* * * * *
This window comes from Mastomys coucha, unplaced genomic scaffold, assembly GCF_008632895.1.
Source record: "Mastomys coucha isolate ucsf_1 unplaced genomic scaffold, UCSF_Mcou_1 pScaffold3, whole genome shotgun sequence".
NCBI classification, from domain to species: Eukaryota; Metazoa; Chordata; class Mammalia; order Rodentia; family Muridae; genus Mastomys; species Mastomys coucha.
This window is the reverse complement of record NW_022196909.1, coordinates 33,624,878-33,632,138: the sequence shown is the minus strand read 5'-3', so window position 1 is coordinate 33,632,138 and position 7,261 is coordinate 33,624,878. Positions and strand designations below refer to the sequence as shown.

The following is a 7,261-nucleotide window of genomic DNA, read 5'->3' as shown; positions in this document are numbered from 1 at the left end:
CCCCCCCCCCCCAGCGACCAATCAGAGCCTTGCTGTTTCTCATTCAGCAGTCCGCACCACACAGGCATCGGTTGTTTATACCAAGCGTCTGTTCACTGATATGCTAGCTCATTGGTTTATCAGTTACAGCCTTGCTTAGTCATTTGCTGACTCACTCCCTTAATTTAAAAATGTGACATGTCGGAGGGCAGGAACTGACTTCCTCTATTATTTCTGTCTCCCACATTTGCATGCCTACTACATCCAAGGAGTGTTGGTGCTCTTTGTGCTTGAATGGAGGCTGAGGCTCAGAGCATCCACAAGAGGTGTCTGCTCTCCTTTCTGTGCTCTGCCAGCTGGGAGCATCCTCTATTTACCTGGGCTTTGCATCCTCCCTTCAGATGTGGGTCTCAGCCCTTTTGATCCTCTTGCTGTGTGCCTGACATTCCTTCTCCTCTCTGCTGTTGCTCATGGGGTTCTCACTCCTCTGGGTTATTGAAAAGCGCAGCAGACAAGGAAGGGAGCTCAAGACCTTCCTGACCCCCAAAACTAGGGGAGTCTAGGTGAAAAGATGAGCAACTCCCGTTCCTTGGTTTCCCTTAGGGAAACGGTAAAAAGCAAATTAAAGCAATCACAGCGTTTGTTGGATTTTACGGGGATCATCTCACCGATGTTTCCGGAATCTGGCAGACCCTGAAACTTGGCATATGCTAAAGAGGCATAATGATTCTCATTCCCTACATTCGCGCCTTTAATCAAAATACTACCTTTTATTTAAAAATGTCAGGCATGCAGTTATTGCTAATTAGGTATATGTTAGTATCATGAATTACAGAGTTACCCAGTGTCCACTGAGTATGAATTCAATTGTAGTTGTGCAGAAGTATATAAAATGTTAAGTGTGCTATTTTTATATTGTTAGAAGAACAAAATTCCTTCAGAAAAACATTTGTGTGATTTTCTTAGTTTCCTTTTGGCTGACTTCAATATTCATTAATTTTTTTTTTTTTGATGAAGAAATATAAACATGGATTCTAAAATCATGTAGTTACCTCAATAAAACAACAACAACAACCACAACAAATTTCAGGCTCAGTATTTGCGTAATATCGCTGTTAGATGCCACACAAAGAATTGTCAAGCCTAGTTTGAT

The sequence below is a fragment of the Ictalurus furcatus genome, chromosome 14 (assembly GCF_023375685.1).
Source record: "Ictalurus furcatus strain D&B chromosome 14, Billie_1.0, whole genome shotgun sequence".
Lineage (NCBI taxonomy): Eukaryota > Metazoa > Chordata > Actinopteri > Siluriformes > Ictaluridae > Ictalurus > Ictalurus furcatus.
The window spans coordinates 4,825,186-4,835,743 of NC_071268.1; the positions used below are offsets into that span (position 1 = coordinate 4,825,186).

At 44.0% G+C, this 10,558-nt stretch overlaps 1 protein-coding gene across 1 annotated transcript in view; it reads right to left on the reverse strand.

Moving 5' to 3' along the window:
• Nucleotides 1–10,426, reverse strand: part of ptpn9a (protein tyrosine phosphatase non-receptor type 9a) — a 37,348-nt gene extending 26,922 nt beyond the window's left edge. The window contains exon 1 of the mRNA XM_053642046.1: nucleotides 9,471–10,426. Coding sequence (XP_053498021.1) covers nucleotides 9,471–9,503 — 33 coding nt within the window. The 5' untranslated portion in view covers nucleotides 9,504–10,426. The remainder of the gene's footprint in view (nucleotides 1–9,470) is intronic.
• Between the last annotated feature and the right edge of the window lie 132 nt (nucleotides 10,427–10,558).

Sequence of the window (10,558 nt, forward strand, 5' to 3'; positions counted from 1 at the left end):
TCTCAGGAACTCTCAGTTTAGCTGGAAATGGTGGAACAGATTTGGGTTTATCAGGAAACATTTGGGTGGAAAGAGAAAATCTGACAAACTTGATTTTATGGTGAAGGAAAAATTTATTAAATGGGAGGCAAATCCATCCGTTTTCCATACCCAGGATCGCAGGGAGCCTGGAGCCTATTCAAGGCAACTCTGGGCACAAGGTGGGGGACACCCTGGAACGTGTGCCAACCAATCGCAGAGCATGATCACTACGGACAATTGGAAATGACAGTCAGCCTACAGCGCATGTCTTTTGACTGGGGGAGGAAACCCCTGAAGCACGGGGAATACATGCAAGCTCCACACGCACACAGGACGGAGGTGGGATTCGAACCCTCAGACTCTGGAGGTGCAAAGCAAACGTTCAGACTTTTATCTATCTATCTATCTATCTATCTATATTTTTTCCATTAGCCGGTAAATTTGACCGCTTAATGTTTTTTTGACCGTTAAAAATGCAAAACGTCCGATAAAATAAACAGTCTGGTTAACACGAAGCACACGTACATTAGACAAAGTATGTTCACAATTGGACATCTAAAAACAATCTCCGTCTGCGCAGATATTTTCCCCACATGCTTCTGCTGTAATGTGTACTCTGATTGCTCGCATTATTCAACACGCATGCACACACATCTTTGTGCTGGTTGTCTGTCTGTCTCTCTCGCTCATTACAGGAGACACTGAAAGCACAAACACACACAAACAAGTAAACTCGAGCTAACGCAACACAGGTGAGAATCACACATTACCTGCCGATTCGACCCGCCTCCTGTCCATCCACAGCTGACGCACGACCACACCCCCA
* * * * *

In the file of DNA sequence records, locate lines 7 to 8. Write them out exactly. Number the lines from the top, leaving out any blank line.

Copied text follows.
The sequence below is a fragment of the Ictalurus furcatus genome, chromosome 14 (assembly GCF_023375685.1).
Source record: "Ictalurus furcatus strain D&B chromosome 14, Billie_1.0, whole genome shotgun sequence".